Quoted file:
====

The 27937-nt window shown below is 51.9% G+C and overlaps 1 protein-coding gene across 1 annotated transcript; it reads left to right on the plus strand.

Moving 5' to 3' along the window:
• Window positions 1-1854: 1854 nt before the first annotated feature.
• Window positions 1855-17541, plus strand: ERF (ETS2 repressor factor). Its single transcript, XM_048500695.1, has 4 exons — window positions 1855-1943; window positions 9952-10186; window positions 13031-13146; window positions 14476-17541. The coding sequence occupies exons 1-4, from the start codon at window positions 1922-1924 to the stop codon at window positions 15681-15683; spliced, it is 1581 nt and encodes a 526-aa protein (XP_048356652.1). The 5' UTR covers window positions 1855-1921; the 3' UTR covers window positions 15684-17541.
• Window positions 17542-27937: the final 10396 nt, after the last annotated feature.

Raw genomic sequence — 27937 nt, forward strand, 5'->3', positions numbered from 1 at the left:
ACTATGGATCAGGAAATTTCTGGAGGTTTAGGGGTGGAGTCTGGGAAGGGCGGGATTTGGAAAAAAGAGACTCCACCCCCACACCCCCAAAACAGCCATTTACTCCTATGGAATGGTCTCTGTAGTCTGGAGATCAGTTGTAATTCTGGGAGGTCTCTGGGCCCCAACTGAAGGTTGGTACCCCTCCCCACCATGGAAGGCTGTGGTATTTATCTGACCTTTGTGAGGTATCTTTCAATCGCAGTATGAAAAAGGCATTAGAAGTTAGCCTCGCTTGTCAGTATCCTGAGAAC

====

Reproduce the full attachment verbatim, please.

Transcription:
The 27937-nt window shown below is 51.9% G+C and overlaps 1 protein-coding gene across 1 annotated transcript; it reads left to right on the plus strand.

Moving 5' to 3' along the window:
• Window positions 1-1854: 1854 nt before the first annotated feature.
• Window positions 1855-17541, plus strand: ERF (ETS2 repressor factor). Its single transcript, XM_048500695.1, has 4 exons — window positions 1855-1943; window positions 9952-10186; window positions 13031-13146; window positions 14476-17541. The coding sequence occupies exons 1-4, from the start codon at window positions 1922-1924 to the stop codon at window positions 15681-15683; spliced, it is 1581 nt and encodes a 526-aa protein (XP_048356652.1). The 5' UTR covers window positions 1855-1921; the 3' UTR covers window positions 15684-17541.
• Window positions 17542-27937: the final 10396 nt, after the last annotated feature.

Raw genomic sequence — 27937 nt, forward strand, 5'->3', positions numbered from 1 at the left:
ACTATGGATCAGGAAATTTCTGGAGGTTTAGGGGTGGAGTCTGGGAAGGGCGGGATTTGGAAAAAAGAGACTCCACCCCCACACCCCCAAAACAGCCATTTACTCCTATGGAATGGTCTCTGTAGTCTGGAGATCAGTTGTAATTCTGGGAGGTCTCTGGGCCCCAACTGAAGGTTGGTACCCCTCCCCACCATGGAAGGCTGTGGTATTTATCTGACCTTTGTGAGGTATCTTTCAATCGCAGTATGAAAAAGGCATTAGAAGTTAGCCTCGCTTGTCAGTATCCTGAGAAC